In reality, the position of the image points cannot be measured exactly. For general cameras, there may be geometric or physical distortions. Therefore, a lot of mathematics goes behind minimizing that error and calculating the most accurate 3d point projection. Refer to this link for a simple model.


Simple hints provided to help you solve the 3d_reconstruction exercise. The OpenCV library is used extensively for this exercise.


Using the exercise API, we can easily retrieve the images. Also, after getting the images, it is a good idea to perform bilateral filtering on the images, because there are some extra details that need not be included during the 3d reconstruction. Check out the illustrations for the effects of performing the bilateral filtering.

Calculating Correspondences

OpenCV already has built-in correlation filters which can be called through matchTemplate(). Take care of the extreme cases like edges and corners.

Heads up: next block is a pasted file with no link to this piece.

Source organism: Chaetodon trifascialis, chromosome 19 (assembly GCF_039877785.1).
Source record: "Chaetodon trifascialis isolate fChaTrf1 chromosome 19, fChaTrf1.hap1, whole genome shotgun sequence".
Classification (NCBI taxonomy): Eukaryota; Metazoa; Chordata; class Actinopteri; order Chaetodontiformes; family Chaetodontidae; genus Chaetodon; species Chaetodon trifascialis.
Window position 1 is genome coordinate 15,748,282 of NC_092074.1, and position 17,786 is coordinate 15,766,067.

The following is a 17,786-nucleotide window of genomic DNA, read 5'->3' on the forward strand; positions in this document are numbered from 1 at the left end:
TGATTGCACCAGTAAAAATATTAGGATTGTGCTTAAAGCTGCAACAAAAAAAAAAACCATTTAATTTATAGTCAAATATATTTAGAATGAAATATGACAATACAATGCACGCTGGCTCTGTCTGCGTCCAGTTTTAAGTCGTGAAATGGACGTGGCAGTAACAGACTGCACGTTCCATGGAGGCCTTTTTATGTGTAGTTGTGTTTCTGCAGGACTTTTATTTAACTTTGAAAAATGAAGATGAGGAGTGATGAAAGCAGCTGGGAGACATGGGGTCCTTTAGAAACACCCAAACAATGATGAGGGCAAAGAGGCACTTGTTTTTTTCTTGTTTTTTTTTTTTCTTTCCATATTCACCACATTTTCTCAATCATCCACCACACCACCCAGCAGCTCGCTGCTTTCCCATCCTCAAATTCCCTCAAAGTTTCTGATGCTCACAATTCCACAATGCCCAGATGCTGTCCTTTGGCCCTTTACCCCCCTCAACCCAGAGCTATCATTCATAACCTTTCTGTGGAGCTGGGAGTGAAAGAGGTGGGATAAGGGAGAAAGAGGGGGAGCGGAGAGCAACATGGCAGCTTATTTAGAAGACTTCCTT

One good observation is that the points on left will have correspondence in the left part and the points on right will have correspondence in the right part. Using this observation, we can easily speed up the calculation of correspondence.

Plotting the Points

Either manual or OpenCV based function triangulatePoints works good for triangulation. Just take care of all the matrix shapes and sizes while carrying out the algebraic implementations.

Keep in mind the difference between simple 3D coordinates and homogenous 4D coordinates. Check out this video for details. Simply dividing the complete 4d vector by its 4th coordinate gives us the 3d coordinates.

Due to varied implementations of users, the user may have to adjust the scale and offset of the triangulated points in order to make them visible and representable in the GUI interface. Downscaling the 3D coordinate vector by a value between 500 to 1000 works well. Also an offset of 0 to 8 works good.


Without Bilateral Filtering With Bilateral Filtering

Template for Exercise

Reference Solution